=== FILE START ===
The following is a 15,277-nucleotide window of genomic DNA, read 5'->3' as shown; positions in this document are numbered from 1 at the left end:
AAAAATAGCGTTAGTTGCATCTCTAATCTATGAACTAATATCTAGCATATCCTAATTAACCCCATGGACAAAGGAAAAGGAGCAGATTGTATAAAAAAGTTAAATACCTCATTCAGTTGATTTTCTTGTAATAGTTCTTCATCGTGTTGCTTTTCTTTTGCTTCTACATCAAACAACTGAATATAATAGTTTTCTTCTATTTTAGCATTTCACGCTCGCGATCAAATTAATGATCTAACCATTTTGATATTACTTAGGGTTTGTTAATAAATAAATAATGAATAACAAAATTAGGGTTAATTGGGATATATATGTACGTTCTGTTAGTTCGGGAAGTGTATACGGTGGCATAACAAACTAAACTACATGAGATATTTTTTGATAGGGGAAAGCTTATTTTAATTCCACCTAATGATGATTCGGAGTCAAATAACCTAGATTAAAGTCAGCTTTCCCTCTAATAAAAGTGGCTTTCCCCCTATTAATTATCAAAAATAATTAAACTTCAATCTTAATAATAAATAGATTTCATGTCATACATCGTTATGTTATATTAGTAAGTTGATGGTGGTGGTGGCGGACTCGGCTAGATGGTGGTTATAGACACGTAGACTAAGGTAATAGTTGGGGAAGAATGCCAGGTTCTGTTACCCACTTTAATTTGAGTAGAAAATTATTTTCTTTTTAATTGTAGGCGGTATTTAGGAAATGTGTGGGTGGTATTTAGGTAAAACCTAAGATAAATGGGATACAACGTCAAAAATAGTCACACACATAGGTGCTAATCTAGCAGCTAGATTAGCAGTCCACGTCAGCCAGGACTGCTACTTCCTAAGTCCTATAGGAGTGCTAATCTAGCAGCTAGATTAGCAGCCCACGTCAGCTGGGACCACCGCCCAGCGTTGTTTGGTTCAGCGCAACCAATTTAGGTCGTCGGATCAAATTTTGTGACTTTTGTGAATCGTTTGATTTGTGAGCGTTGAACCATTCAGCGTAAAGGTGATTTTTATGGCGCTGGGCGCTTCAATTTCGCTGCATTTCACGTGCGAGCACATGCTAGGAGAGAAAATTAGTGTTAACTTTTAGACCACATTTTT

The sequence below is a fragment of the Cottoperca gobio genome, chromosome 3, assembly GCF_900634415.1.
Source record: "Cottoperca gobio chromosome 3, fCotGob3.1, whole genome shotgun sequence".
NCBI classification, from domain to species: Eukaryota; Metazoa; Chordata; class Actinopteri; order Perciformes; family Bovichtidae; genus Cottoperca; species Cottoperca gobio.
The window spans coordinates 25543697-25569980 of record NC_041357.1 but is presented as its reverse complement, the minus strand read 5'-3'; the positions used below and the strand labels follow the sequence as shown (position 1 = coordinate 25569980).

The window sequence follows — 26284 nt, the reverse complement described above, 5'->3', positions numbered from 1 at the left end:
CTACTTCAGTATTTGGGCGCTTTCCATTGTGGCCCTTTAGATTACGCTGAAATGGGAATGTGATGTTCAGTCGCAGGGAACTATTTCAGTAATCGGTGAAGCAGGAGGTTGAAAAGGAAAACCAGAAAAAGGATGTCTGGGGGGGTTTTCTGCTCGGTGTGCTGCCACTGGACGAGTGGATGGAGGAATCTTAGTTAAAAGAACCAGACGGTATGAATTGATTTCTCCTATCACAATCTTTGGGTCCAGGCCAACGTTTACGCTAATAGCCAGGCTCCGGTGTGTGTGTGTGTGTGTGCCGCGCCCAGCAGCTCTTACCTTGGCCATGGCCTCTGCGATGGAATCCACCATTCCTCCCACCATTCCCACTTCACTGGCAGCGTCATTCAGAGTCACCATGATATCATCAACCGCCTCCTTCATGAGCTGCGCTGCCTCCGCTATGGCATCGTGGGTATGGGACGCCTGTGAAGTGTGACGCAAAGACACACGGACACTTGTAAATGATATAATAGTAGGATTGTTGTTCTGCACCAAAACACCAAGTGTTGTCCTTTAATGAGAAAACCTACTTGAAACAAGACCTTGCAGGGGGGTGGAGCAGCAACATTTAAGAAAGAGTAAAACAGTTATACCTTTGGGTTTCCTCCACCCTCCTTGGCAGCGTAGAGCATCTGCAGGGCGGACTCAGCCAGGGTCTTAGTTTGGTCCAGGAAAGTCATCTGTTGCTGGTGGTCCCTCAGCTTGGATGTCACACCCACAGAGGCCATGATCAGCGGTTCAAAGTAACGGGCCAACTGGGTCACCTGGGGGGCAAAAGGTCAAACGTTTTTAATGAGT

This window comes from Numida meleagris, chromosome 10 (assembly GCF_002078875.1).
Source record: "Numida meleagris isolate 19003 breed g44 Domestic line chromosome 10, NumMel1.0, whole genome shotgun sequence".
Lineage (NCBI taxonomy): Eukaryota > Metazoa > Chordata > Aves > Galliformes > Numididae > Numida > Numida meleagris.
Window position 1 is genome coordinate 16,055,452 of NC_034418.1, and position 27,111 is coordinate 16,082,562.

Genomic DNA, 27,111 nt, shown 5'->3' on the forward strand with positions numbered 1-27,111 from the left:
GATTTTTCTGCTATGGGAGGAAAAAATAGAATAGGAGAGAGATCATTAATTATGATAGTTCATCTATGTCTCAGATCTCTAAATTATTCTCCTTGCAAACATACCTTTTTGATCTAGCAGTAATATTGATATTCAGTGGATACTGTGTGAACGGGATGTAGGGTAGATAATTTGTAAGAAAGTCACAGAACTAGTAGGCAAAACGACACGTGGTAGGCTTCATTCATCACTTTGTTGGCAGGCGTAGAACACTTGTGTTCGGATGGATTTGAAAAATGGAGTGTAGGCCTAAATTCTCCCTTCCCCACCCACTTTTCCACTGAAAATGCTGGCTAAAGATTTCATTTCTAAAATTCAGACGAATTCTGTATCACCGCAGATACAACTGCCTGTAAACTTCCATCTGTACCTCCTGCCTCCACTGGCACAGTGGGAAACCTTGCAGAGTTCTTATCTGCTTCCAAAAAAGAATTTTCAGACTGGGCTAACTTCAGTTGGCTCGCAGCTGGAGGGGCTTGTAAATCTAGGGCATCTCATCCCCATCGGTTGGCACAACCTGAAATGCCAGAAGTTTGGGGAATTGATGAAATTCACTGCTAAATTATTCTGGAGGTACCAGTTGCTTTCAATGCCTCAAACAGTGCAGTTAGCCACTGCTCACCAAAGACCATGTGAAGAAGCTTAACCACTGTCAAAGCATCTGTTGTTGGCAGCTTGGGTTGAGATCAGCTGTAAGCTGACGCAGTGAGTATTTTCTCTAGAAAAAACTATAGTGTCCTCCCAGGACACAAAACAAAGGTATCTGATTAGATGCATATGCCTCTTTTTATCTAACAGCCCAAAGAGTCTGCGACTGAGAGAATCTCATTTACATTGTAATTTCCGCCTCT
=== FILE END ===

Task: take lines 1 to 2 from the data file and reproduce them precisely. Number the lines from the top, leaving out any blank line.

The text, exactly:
The following is a 15,277-nucleotide window of genomic DNA, read 5'->3' as shown; positions in this document are numbered from 1 at the left end:
AAAAATAGCGTTAGTTGCATCTCTAATCTATGAACTAATATCTAGCATATCCTAATTAACCCCATGGACAAAGGAAAAGGAGCAGATTGTATAAAAAAGTTAAATACCTCATTCAGTTGATTTTCTTGTAATAGTTCTTCATCGTGTTGCTTTTCTTTTGCTTCTACATCAAACAACTGAATATAATAGTTTTCTTCTATTTTAGCATTTCACGCTCGCGATCAAATTAATGATCTAACCATTTTGATATTACTTAGGGTTTGTTAATAAATAAATAATGAATAACAAAATTAGGGTTAATTGGGATATATATGTACGTTCTGTTAGTTCGGGAAGTGTATACGGTGGCATAACAAACTAAACTACATGAGATATTTTTTGATAGGGGAAAGCTTATTTTAATTCCACCTAATGATGATTCGGAGTCAAATAACCTAGATTAAAGTCAGCTTTCCCTCTAATAAAAGTGGCTTTCCCCCTATTAATTATCAAAAATAATTAAACTTCAATCTTAATAATAAATAGATTTCATGTCATACATCGTTATGTTATATTAGTAAGTTGATGGTGGTGGTGGCGGACTCGGCTAGATGGTGGTTATAGACACGTAGACTAAGGTAATAGTTGGGGAAGAATGCCAGGTTCTGTTACCCACTTTAATTTGAGTAGAAAATTATTTTCTTTTTAATTGTAGGCGGTATTTAGGAAATGTGTGGGTGGTATTTAGGTAAAACCTAAGATAAATGGGATACAACGTCAAAAATAGTCACACACATAGGTGCTAATCTAGCAGCTAGATTAGCAGTCCACGTCAGCCAGGACTGCTACTTCCTAAGTCCTATAGGAGTGCTAATCTAGCAGCTAGATTAGCAGCCCACGTCAGCTGGGACCACCGCCCAGCGTTGTTTGGTTCAGCGCAACCAATTTAGGTCGTCGGATCAAATTTTGTGACTTTTGTGAATCGTTTGATTTGTGAGCGTTGAACCATTCAGCGTAAAGGTGATTTTTATGGCGCTGGGCGCTTCAATTTCGCTGCATTTCACGTGCGAGCACATGCTAGGAGAGAAAATTAGTGTTAACTTTTAGACCACATTTTT